Interview: What’s Damaging U.S.
Salt Marshes and Why It Matters
For centuries, salt marshes along the U.S. coast have been disappearing, with some experts estimating
that 70 percent have been lost to development, rising seas, and other threats. One factor scientists always thought marshes could withstand was nutrient enrichment — such as the flow of nitrogen and phosphorus from fertilizers and septic systems. But a nine-year study led by Marine Biological Laboratory scientist Linda Deegan showed that an over abundance of nutrients may be contributing to the demise of these salt marshes. In a Yale Environment 360
interview, Deegan describes the implications of this study and the vital services that would be lost if marshes disappear — from nourishing marine species to providing a physical barrier for coastal communities during storms such as Hurricane Sandy. Read the interview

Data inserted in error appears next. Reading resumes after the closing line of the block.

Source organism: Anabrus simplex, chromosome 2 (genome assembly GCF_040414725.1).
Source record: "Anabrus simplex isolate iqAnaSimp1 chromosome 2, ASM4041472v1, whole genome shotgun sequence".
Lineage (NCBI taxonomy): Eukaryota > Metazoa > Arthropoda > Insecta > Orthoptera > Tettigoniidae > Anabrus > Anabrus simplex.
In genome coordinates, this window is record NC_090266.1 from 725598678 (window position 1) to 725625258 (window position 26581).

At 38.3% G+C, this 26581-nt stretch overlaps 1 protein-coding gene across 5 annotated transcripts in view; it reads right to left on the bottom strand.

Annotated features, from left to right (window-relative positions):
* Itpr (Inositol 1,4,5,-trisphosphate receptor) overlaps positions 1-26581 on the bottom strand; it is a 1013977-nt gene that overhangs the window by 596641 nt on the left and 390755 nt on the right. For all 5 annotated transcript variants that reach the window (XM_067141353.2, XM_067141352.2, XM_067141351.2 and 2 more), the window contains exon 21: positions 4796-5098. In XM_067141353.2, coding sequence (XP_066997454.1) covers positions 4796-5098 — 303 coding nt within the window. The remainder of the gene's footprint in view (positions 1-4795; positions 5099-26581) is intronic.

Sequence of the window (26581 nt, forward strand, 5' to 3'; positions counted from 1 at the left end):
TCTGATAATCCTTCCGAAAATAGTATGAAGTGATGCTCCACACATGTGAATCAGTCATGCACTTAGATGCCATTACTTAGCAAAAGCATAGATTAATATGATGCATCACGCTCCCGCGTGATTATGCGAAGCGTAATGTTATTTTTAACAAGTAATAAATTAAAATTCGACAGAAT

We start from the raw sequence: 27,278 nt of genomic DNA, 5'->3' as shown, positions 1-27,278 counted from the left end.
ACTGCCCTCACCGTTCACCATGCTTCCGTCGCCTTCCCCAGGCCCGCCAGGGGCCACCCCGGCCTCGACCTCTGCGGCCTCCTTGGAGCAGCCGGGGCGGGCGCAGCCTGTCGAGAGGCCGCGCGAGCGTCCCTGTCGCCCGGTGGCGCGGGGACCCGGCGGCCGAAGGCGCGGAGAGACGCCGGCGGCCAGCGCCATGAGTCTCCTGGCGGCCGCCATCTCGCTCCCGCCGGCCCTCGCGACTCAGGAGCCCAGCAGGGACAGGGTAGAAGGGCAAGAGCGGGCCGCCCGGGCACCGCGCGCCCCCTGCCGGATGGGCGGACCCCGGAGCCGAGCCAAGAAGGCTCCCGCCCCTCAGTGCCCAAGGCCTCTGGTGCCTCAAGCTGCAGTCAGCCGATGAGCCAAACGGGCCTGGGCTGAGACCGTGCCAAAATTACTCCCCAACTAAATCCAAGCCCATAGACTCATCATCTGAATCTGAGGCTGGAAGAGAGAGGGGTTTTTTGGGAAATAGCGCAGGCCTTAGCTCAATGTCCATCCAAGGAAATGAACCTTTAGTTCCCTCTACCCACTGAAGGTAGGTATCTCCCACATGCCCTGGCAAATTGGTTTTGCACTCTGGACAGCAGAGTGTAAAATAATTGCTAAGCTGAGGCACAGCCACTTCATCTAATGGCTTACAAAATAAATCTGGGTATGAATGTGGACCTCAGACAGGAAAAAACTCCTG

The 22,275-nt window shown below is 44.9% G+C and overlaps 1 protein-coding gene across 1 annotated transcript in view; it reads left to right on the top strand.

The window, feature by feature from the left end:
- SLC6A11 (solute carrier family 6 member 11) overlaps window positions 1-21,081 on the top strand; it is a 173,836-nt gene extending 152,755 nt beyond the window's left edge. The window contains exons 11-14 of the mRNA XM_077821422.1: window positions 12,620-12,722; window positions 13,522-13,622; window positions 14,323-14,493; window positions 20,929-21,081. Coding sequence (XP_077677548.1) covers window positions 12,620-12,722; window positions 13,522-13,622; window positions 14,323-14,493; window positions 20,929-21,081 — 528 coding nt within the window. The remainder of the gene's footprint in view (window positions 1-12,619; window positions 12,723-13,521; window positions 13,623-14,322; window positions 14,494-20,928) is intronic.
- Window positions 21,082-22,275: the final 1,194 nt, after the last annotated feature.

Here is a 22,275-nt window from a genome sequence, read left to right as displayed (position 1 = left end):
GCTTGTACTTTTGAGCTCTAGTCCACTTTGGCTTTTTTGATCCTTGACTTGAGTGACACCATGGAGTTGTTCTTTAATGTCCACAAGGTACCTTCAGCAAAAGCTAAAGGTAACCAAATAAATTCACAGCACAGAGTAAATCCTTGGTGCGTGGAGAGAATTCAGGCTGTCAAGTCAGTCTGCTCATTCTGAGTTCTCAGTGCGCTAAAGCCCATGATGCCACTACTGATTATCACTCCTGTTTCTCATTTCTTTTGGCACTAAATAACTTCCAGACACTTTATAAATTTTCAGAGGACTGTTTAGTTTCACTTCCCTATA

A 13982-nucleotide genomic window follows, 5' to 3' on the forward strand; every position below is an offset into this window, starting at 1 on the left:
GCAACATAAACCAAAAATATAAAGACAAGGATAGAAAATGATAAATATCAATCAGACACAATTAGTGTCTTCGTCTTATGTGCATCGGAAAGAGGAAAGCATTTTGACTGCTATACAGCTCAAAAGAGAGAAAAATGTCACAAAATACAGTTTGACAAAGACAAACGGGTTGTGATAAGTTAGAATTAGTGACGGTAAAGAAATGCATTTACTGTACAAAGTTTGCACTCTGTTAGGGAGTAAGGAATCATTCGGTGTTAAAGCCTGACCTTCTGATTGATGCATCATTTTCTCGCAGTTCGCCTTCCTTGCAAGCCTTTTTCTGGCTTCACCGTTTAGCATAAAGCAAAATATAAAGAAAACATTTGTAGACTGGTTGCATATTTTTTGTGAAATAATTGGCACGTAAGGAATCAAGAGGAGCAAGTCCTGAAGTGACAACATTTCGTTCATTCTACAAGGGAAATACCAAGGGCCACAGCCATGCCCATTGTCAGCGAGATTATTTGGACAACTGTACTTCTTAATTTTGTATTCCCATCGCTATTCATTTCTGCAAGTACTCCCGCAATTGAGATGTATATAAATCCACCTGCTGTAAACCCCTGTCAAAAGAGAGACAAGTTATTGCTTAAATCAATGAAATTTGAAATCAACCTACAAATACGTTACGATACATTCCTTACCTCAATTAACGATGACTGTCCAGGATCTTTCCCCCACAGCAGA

Yale Environment 360 is
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Yale School of Forestry
& Environmental Studies
Yale Environment 360
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Business & Innovation
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Science & Technology
Antarctica and the Arctic
Central & South America
Tribal people and ranchers join together to stop a project that would haul coal across their Montana land. Watch the video.
is now available for mobile devices at e360.yale.edu/mobile
A, aerial view of why Europe’s per capita carbon emissions are less than 50 percent of those in the U.S. View the photos.
The 2015 Yale e360 Video Contest winner documents a Northeastern town's bitter battle over a wind farm. Watch the video.
video series looks at the staggering amount of food wasted in the U.S. – a problem with major human and environmental costs. Watch the video.
video goes onto the front lines with Colorado firefighters confronting deadly blazes fueled by a hotter, drier climate. Watch the video.
A three-part series Tainted Harvest
looks at the soil pollution crisis in China, the threat it poses to the food supply, and the complexity of any cleanup. Read the series.